Iio also said that a prime minister should continue to stay on until his or her term as a Diet member expires and that the ruling party should not hold its leadership election until the term ends.
Since the Constitution has no provision for the prime minister’s term, a Diet member, logically, can continue to serve as prime minister as long as he or she is appointed prime minister by the Diet.
But Japan’s two major parties, the DPJ and the LDP, elect their president every two and three years, respectively. This means that the prime minister’s job is affected each time a presidential election for the party controlling the Lower House is held.
Some analysts say that Japan holds too many national elections in a short time, preventing the prime minister from serving for an extended period.
In Japan, Lower House members have four-year terms, but the prime minister can dissolve the chamber for a snap election before the terms expire. Upper House members have six-year terms, with elections held every three years for half the 242 seats. Based on the system, Japan has had three national elections in four years since 2007.
Other analysts point out that the advent of the Internet age has changed voters’ perceptions of politics.
Psychiatrist Rika Kayama said that the spread of various kinds of information reported by the media have made people “sensitive to even minor mistakes by politicians” and that as a result voters “take extreme actions.”
Japanese voters have also come to want quick results from politics, and lawmakers could easily disappoint voters if they fail to live up to expectations, Kayama said.
Iio said that voters’ reactions to a certain policy are directly reflected in public opinion polls, and a decline in popularity ratings quickly undermines the prime minister and his administration.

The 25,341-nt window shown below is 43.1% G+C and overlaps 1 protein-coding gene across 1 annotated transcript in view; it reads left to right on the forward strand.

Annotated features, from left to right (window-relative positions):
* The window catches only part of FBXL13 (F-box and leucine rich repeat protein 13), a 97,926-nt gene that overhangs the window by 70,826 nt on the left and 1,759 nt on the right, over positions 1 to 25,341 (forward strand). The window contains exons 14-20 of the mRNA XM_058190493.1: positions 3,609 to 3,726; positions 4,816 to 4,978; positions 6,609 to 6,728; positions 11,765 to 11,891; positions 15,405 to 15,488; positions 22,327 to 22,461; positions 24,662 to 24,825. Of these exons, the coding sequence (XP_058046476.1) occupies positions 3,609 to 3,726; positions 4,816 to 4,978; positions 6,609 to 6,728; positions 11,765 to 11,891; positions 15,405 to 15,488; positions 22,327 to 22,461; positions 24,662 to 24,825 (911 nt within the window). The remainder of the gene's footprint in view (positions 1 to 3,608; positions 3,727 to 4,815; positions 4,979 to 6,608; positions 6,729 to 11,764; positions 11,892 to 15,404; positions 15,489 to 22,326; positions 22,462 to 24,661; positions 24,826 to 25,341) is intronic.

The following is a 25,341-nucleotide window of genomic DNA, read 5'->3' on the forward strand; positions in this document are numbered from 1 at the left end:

Shusei Tanaka, a former director general of the now-defunct Economic Planning Agency, said that prime ministers do not survive because of the problems in their capability as politicians. He is calling for a system that brings people from diverse backgrounds into politics.
“If the quality of politicians improves, we can expect a more competent prime minister,” said Tanaka, a former Lower House member who served as special adviser to Prime Minister Morihiro Hosokawa in the early 1990s.
A capable prime minister, Shiota said, is someone who can grasp people’s needs and the reality of Japan and the world, and has the guts to implement necessary policies without flip-flopping.
“It’s important to respond to the needs of the public, but a true leader doesn’t compromise,” he said.
Izuru Makihara, a professor at Tohoku University’s Graduate School of Law, has a different view.
“Politicians are dispensable. If one doesn’t work out, we just have to get another one,” he said. “That’s proof we have a healthy democracy.”
Among all Japanese prime ministers since the end of World War II, Eisaku Sato is the longest-serving leader, spending 2,798 days in office from 1964 through 1972. The prime minister who served the shortest term was Prince Naruhiko Higashikuni, who filled the position for just 54 days after World War II ended in August 1945.